It used to be difficult for farmers to correlate production techniques and crop yields with land variability, limiting their ability to develop the most efficient soil/plant treatment strategies - strategies that would have enhanced their production. Precision farming has made it achievable due to a more precise application of pesticides, herbicides, fertilizers, as well as better control of the dispersion of those chemicals. In this way, costs are reduced and higher yields achieved while at the same time creating a more environmentally friendly farm.
Manufacturers using GPS-related technologies have developed a range of tools that assist farmers and agribusinesses to be more productive and efficient with precision farming activities. GPS-derived data now help farmers to navigate specific locations in the field accurately, collect soil samples or monitor crop conditions. Satellite images of various geographical locations that are provided by GIS systems create powerful tools to map pests, insects and weed infestations in the field - especially in conjunction with GPS data. Areas that are prone to pest infestations can be easily pinpointed and mapped for future management decisions and recommendations. This data is also valuable to aircraft sprayers as it enables them to accurately swath fields without the use of human flaggers to guide them.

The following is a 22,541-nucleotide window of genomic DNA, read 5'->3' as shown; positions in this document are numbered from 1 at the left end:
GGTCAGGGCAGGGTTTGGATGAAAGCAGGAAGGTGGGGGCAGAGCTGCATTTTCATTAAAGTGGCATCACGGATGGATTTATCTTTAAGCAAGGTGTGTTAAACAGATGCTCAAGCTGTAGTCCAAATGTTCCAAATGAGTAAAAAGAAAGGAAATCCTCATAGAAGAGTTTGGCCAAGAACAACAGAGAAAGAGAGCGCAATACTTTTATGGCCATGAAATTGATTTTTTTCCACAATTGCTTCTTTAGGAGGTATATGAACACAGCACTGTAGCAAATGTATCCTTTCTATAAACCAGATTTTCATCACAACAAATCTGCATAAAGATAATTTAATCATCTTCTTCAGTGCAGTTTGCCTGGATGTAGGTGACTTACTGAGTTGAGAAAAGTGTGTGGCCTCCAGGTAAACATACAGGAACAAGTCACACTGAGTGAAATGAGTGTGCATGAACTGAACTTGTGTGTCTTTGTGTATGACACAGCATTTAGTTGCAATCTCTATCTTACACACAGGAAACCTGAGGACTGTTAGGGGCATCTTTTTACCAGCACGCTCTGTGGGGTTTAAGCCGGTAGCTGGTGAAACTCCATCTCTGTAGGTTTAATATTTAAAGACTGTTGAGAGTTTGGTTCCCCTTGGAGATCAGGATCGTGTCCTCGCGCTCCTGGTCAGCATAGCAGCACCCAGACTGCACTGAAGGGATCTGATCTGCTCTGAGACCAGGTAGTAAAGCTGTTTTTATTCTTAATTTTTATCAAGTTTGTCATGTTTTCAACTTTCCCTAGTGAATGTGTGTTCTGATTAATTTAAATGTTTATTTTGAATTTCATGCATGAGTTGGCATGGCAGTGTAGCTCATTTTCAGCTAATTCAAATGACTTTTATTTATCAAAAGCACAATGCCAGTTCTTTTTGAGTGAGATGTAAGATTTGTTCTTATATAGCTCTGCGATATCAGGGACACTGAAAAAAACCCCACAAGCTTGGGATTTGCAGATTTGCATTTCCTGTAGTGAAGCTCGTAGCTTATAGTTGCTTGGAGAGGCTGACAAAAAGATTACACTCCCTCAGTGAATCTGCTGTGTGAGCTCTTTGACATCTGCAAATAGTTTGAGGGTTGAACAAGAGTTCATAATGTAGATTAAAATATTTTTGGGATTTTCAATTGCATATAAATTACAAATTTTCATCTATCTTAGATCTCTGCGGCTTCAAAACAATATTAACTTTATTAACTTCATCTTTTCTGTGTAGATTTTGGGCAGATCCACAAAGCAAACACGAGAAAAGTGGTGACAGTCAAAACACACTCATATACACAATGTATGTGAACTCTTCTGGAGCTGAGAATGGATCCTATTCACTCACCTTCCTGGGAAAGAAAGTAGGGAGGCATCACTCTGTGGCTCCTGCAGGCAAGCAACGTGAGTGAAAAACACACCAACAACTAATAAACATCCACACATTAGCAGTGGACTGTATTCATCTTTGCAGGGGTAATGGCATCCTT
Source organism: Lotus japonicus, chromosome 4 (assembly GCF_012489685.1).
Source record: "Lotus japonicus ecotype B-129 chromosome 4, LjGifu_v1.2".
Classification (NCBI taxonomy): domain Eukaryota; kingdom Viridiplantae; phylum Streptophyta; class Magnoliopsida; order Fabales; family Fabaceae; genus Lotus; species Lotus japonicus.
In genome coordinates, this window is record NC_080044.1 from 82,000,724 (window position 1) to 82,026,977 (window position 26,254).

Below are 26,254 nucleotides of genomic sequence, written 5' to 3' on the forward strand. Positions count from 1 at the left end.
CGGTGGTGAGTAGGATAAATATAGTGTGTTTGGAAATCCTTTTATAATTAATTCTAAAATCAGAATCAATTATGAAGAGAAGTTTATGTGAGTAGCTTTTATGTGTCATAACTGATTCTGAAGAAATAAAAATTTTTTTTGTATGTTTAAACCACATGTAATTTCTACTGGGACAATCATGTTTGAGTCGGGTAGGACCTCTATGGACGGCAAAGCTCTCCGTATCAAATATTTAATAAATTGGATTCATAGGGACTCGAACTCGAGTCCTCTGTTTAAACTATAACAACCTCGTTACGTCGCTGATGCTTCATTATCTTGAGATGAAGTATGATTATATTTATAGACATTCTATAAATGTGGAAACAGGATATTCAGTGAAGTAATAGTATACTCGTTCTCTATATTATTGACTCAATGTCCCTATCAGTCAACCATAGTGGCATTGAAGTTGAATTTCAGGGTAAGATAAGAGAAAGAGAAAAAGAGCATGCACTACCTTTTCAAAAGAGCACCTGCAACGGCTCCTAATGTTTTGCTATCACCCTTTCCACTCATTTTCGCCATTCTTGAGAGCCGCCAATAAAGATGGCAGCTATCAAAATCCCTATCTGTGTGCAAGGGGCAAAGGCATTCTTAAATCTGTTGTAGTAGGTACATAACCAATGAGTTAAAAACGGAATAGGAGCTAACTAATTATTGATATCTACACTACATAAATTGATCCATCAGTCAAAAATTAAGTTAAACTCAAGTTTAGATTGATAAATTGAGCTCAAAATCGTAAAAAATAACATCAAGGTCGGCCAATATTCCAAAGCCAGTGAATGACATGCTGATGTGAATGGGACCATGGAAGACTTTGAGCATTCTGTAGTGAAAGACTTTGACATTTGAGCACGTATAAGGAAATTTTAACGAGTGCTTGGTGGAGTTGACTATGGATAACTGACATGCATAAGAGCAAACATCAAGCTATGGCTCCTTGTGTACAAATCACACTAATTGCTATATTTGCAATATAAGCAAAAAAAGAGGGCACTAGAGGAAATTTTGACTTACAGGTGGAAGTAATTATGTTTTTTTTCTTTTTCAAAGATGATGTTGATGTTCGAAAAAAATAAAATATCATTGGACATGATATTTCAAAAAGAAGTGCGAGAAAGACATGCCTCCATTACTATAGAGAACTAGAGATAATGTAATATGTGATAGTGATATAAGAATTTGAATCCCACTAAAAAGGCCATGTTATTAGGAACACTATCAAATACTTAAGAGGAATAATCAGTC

GPS technologies further make it possible to characterise the spatial coordinates of farms, and to determine and record areas on the farm that may need attention (for fertiliser application, etc.), continuously.